The recent changes announced by Ryanair in January, removing the ability to take 2 cabin bags on board, were quite controversial it seems. The 1 small bag allowance (roughly the size of a hangbag or laptop holder) is tiny. In fact it potentially restricts most people from taking a bag at all; even a foldaway bag you would now carry to avoid the carrier bag charges in the UK, is too big!
Travelling on a Ryanair flight is something I actively try and avoid. Particularly after the cancellations of flights at the back end of last year that left passengers stranded and stuck making alternative arrangements.
Of course, for research purposes and, because I’m tight and didn’t want to shell out a couple of extra quid at the time of booking (before these changes came in), I accepted the inconvenience of travelling with Ryanair, just this once. Now I’m regretting my decision.
As I sit crammed into the middle seat (I like the window), on reflection, I can now honestly say I’d rather pay the extra and fly with another airline, than forego the frustrations of Ryanair’s new policies.
Famous for its controversial approach to customer service, Ryanair is a popular choice for destinations such as Dublin and Barcelona. Mostly flying from Stansted. This is also another reason why I rarely fly with them.
As we queued up to board it was interesting to see just how many passengers had been impacted by the changes.
Carry on restriction
The priority boarding side of the waiting area was bursting. Most passengers had paid their extra £5 or €5 to take 2 bags into the cabin. Those few waiting in the normal queue, were sporting yellow baggage tags, and were held back so their wheelie bags could be put in the hold (free of charge). Most seemed fairly accepting of this, but I assume they had been made aware of the changes, at booking.
Surprisingly, very few priority boarders were stopped due to their ‘small’ bag being outside of the new size restriction. Plenty seemed to be carrying standard rucksacks which were significantly larger than permitted. The Ryanair staff appeared to have enough to deal with, rather than bother themselves with small print details; but no doubt these limits will eventually be strictly applied.
Split seating allocations
Chatting to a fellow passenger confirmed that we were not alone in our frustrations at being split up when checking in; Ryanair’s efforts to charge extra to sit with loved ones didn’t seem to have worked however. An hour and a half of peace to read or sleep is a given if you fly with me. I felt sorry for the family of 4 that were scattered across the aisles both in front and behind us; as they had decided against paying out the extra per person for their family getaway.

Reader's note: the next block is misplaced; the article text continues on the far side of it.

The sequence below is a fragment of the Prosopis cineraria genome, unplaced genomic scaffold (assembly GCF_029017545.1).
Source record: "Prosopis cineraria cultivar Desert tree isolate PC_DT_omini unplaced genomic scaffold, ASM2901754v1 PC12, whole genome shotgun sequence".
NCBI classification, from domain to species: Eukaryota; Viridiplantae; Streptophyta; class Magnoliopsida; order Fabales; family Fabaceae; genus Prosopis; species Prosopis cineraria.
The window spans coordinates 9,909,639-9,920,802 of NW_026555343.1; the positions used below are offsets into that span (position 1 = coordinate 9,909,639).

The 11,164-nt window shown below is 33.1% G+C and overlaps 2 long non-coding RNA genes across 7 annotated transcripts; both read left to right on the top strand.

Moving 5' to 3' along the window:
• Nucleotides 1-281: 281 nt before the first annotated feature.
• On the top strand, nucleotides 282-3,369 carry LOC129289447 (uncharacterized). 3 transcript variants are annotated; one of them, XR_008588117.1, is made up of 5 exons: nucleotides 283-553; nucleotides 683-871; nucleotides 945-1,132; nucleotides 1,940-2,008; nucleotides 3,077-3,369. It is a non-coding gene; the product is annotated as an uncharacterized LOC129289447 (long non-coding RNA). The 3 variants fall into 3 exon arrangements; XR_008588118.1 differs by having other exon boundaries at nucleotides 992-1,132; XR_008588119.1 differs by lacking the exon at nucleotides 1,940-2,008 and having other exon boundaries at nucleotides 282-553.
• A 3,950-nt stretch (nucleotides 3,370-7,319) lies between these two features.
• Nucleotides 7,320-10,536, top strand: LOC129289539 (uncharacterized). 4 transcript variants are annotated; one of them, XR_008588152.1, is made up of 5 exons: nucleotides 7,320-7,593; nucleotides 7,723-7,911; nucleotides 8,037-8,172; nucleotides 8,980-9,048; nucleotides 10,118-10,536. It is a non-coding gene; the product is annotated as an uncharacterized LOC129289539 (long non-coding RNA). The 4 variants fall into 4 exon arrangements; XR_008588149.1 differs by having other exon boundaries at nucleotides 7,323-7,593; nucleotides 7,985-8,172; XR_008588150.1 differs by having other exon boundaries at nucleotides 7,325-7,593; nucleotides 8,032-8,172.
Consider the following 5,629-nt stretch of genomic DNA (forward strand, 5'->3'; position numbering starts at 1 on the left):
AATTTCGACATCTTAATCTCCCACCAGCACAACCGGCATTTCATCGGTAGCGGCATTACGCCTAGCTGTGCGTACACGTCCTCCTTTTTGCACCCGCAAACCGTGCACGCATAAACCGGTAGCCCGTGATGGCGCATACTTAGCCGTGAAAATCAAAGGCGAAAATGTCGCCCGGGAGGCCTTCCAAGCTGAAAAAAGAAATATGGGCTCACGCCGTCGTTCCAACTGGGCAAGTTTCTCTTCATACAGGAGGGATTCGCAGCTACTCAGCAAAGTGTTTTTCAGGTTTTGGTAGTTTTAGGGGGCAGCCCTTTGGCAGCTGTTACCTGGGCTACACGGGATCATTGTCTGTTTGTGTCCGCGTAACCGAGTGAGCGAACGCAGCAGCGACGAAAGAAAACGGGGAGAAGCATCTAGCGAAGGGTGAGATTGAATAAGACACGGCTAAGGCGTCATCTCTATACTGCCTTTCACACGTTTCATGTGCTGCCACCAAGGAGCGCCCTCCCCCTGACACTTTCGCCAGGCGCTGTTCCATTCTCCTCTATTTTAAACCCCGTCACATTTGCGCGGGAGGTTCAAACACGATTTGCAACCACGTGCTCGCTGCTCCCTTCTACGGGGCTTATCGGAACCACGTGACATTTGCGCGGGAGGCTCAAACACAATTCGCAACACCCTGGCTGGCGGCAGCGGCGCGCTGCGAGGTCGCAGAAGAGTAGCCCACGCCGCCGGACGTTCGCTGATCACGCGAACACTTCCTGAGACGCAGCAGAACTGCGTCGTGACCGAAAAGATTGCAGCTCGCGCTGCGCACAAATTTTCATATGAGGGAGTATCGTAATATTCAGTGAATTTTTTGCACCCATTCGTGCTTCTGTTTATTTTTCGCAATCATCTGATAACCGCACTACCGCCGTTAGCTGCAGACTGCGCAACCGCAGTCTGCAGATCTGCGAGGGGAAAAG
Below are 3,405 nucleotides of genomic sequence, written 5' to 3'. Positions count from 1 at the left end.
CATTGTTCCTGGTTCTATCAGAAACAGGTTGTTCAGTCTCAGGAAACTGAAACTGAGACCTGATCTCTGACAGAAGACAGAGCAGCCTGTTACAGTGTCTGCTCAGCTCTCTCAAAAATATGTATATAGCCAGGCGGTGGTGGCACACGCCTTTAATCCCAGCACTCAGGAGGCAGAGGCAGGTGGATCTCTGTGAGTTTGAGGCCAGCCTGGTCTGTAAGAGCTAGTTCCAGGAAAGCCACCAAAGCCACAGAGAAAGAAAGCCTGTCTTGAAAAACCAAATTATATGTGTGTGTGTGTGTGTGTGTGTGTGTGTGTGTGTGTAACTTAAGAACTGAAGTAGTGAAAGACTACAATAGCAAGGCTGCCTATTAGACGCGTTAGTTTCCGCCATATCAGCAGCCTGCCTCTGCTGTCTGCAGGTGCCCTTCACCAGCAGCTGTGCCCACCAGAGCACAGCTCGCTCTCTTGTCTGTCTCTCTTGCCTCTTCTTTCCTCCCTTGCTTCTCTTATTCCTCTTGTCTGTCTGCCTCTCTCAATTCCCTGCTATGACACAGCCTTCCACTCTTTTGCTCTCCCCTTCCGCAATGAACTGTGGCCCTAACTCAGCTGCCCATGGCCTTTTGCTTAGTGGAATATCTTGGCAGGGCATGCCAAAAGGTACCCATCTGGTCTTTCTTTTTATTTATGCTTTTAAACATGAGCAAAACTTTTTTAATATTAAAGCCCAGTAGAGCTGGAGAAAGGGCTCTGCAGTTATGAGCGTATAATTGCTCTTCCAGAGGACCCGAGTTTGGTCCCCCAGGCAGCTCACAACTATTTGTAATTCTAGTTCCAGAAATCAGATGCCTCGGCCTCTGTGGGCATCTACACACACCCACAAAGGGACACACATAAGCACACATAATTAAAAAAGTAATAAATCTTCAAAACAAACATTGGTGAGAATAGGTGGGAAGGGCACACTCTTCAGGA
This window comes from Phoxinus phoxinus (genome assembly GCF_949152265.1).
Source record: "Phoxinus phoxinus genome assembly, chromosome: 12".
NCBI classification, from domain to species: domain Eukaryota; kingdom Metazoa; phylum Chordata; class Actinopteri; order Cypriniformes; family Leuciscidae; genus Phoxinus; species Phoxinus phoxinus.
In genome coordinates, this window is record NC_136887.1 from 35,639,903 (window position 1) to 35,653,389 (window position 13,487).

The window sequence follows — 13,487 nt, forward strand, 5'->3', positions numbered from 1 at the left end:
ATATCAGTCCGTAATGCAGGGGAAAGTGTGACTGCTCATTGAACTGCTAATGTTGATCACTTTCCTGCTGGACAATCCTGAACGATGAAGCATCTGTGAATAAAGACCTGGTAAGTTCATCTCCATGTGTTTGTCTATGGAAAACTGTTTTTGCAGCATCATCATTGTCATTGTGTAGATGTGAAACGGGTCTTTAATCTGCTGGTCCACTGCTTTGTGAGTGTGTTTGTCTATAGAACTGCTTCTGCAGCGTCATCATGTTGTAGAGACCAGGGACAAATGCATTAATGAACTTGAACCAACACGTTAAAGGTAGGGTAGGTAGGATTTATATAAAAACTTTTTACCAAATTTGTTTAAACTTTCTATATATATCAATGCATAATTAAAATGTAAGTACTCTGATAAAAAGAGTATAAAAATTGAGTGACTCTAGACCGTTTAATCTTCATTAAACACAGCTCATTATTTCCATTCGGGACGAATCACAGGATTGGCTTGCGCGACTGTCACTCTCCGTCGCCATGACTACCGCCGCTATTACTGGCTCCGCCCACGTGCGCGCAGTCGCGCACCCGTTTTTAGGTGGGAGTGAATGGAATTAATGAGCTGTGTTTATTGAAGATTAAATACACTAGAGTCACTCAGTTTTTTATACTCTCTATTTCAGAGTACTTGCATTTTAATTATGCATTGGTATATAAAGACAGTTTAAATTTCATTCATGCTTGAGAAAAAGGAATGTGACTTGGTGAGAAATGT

If you can work out who is travelling with who you can descretly switch out with people, and sit next to your companion. The girl seated next to me was travelling with the girl next to Phill, so we swapped places. Simply a case of being observant when boarding and the benefit of being able to communicate in the same language.
Subtle removal of the tell tale yellow baggage tag, might allow you to bypass the carry on arrangements. However you will need to be careful sneaking past the crew with your boarding card so they overlook the ‘priority’ indicator. It’s worth a try as I’m sure they would rather avoid further delays.
Efficiency improvements are costly in time, inconvenience and money
We were 45 minutes late departing on a 2 hour flight. This isn’t Ryanairs best way to prove that the new policy will “speed up the boarding of flights and eliminate flight delays”.
It’s 1 month since the changes were introduced. Can things really get any better if they force the small bag restrictions onto passengers in the coming months? I’m not planning to fly with them again to find out so do let me know how it goes if you do.
When you consider the alternatives of the likes of Easyjet’s 1 bag (unlimited weight) restriction with the slight risk of your bag being taken and put into the hold. Then most other airlines allowing 2 bags within size limits. Ryanair is only going to be a safe bet if the overall cost of all the extras outweighs the inconvenience. Do the calculations and assess for yourself:
- Flight price
- £5/€5 extra for priority boarding – allowing 1 carry on bag (55 x 40 x 20, as before) and 1 small bag (20 X 20 X 35cm)
- £3/€3 extra to sit next to your travel companion
- £25 (previously £35) extra for a hold bag up to 20kg’s
It can get expensive.
In conclusion, I personally found the stress of offloading a pair of shoes and 2 items of clothing just isn’t worth it. Even in light of prioritising my laptop when working overseas.
Ryanair’s “Always getting better” slogan leaves me some what miffed. Things continue to worsen as small bags really are tiny. Perhaps a re-brand is in order, if they even last much longer.